NASA Artemis 1 Moon Launch Scheduled for Sept. 27 Despite Looming Storm

NASA’s Artemis 1 lunar rocket is ready for its big moment next week, but Mother Nature might keep it on the ground for a while longer.

The space agency is still targeting Tuesday (September 27) for the launch of Artemis 1 from the Kennedy Space Center (KSC) in Florida, although a major storm is brewing in the Caribbean. This storm could develop into a hurricane, and it could have the space coast in sight.

Artemis 1, the first flight of NASA’s Artemis lunar exploration program, will use a Space Launch System (SLS) rocket to send an uncrewed Orion capsule on a journey to and from lunar orbit. NASA previously tried to launch the mission in August. on 29 and 3 September, but both times it was shut down due to technical failures, the second of which was a liquid hydrogen fuel leak at the junction between the SLS and its mobile launch tower.

Related: NASA Artemis 1 Lunar Mission: Operational Updates
Read more: 10 wild facts about the Artemis 1 lunar mission

That leak has been patched, NASA officials said, citing a successful refueling test the mission team conducted with the Artemis 1 stack on Wednesday (September 21).

“Overall, it was a great day,” said Brad McCain, vice president and general manager of Jacobs Space Operations Group, the prime contractor for NASA’s ground systems research program at KSC, during a call with reporters today (September 23). ).

“We are very optimistic about our next launch attempt on Tuesday and the team is ready to continue,” McCain added.

The Artemis 1 team has also secured the necessary waiver from the US Space Force, which monitors the Eastern Rocket Launch Range, to extend the Flight Termination System (FTS) certification period, NASA officials said today.

The FTS is designed to destroy the SLS if it veers off course during launch. The system was certified for 25 days, the deadline expired earlier this month. But the Space Force has now approved the FTS through a launch attempt on Tuesday and a fallback opportunity on Oct. 2, NASA officials said.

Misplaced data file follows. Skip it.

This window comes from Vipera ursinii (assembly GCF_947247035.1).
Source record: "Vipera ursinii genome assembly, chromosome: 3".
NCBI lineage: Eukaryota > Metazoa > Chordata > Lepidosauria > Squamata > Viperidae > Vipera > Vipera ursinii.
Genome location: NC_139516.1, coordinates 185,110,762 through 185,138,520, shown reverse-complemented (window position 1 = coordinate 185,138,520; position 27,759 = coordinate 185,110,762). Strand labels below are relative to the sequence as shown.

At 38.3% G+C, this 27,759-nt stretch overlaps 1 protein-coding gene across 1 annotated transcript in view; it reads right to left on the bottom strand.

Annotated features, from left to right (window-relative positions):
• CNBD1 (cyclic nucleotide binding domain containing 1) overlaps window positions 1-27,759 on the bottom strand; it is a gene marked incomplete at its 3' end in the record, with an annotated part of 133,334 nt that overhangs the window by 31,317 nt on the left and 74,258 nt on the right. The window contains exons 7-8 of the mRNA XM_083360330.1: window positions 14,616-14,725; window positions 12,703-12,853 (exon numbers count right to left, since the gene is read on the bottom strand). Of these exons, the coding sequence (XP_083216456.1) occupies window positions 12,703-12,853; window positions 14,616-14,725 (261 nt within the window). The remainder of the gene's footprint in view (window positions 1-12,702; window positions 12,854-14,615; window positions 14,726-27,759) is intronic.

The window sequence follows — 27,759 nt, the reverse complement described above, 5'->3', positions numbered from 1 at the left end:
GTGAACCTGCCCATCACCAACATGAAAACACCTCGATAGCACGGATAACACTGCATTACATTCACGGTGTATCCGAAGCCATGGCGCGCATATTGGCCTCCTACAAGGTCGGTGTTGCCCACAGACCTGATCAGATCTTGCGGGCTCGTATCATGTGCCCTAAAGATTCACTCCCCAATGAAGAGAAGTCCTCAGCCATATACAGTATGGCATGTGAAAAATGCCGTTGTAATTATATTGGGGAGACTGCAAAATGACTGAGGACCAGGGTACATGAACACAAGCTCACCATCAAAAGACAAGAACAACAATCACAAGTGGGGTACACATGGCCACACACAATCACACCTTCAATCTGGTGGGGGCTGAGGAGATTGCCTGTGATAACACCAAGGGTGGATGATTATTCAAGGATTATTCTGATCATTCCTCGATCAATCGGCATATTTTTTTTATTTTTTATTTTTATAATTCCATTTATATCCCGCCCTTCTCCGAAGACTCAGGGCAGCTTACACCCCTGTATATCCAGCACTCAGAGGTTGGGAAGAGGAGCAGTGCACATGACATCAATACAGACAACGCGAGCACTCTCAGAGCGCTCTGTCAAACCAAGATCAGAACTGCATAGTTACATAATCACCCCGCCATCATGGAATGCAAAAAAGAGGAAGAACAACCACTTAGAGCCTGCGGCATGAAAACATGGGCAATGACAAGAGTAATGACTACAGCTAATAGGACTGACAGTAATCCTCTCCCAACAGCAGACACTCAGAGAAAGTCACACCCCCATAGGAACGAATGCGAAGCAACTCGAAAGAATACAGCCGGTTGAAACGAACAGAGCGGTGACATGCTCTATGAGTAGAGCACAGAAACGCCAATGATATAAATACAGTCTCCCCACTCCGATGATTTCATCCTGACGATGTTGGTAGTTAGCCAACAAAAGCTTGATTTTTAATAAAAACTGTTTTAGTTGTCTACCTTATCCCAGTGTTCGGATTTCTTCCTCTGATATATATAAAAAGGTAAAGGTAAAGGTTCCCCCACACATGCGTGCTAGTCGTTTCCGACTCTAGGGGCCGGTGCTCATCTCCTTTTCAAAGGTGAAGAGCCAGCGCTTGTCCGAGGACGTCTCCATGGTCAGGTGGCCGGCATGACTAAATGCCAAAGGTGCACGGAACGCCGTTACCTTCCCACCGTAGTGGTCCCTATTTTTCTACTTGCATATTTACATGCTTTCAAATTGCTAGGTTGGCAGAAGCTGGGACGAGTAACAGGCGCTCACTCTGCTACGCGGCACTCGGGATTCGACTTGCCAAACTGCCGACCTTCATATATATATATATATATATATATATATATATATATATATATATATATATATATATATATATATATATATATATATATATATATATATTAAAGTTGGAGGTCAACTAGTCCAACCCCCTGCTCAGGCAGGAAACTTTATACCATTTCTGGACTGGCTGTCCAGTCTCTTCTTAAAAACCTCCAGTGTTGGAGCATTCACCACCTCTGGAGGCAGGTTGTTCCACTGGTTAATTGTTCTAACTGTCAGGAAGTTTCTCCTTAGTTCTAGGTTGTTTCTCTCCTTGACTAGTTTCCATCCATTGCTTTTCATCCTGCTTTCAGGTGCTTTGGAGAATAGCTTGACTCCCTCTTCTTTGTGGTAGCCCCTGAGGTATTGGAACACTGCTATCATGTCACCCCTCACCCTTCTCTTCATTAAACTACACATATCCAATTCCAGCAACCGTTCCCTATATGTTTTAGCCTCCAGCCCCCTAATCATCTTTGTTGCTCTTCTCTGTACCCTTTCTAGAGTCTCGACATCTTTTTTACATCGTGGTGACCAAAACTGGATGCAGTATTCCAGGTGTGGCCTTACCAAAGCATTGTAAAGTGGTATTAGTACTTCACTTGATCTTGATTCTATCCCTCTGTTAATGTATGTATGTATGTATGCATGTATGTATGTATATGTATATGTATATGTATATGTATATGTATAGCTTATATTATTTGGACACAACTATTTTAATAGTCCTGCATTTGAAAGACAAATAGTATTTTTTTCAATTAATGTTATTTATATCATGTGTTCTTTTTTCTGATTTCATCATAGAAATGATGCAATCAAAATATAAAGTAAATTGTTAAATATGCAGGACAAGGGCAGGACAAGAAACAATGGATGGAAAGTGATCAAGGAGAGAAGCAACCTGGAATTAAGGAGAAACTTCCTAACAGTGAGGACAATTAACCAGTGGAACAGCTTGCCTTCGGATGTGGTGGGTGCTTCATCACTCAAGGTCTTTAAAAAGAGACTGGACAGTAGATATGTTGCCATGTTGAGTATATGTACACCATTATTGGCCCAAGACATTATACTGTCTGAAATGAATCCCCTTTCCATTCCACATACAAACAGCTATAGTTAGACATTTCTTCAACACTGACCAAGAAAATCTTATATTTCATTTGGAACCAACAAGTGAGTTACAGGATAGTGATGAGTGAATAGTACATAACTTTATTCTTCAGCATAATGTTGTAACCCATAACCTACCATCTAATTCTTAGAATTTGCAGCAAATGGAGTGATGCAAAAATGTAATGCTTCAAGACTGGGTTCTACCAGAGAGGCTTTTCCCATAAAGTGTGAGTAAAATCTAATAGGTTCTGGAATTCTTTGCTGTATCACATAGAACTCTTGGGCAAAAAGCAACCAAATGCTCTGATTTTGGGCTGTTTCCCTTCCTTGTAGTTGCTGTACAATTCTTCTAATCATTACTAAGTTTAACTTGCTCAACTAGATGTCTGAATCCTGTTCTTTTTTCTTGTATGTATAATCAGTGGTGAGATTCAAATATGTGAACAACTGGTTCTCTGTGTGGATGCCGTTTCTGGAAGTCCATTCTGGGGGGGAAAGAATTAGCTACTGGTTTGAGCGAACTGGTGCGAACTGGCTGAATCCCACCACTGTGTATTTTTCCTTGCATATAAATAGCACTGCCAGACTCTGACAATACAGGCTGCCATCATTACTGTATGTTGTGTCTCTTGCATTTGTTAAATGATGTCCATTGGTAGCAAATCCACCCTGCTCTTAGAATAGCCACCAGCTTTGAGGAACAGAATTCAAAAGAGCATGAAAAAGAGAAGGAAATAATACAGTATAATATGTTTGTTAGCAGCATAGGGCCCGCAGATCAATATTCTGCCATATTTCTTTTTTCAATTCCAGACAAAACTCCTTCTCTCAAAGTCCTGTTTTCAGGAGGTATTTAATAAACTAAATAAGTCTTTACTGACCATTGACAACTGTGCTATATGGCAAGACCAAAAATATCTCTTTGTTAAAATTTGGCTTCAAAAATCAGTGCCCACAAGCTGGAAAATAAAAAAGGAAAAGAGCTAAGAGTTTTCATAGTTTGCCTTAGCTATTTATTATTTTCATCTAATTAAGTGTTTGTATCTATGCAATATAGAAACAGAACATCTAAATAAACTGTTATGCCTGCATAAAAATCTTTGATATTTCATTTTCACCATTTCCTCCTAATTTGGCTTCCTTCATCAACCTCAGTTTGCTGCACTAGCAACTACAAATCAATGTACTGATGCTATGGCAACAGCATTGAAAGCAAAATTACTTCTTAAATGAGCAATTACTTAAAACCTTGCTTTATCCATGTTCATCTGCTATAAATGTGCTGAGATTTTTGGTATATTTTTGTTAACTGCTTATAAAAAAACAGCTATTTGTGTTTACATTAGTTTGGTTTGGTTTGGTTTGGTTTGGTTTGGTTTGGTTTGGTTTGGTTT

The FTS failure – the second one received by Artemis 1, following an earlier extension from 20 to 25 days – is a pretty big deal. If the Space Force refused to hand it over, Artemis 1 would have to roll off Launch Pad 39B back into the KSC Vehicle Assembly Building (VAB), the only place where FTS can recertify.

However, Artemis 1 may still need to return to the VAB to shelter from the oncoming storm. A whirlpool called “Tropical Depression 9” is gaining strength in the Caribbean and may eventually rush towards the KSC.

“Our Plan A is to stay on course and launch on September 27th,” Mike Bolger, program manager for Exploration Ground Systems at KSC, said at a briefing today. “If we were to abandon Plan B, it would take us a couple of days to abandon our current fuel test or run the configuration to rollback and get back under VAB protection.”

The mission team is monitoring the weather closely, Bolger said, and will review their plans tonight after the latest weather patterns are released. He added that the decision on whether to stay on the site or retreat would likely be made “no later than tomorrow morning or very early afternoon.”

Artemis 1 can remain on the launch pad until the maximum wind speed exceeds 74 knots (85 mph or 137 km per hour), Bolger said. And rollback to the VAB can safely occur in sustained winds of up to 40 knots (46 mph or 74 km per hour), although there is likely some wiggle room in that number, he added.

If the Artemis 1 returns to VAB in the next few days, the team will take the opportunity to do some work on the vehicle, such as changing the FTS battery, mission members said during a call today. The rollback process is long, so in this case the mission will definitely miss the September 27th launch window, and it’s not clear if the fallback date of October 2nd will also be out of date.

There are other difficulties associated with the upcoming launch. The weather should be good on launch day, whenever it happens to be. And the launch of the SpaceX Crew-5 astronaut for NASA is scheduled for Oct. 3 from nearby launch pad KSC 39A. We just have to wait and see how it all plays out.

Mike Wall is the author of Out There (will open in a new tab)(Grand Central Publishing, 2018; illustrations by Carl Tate), a book about the search for alien life. Follow him on Twitter @michaeldwall (will open in a new tab). Follow us on Twitter @Spacedotcom (will open in a new tab) or on facebook (will open in a new tab).

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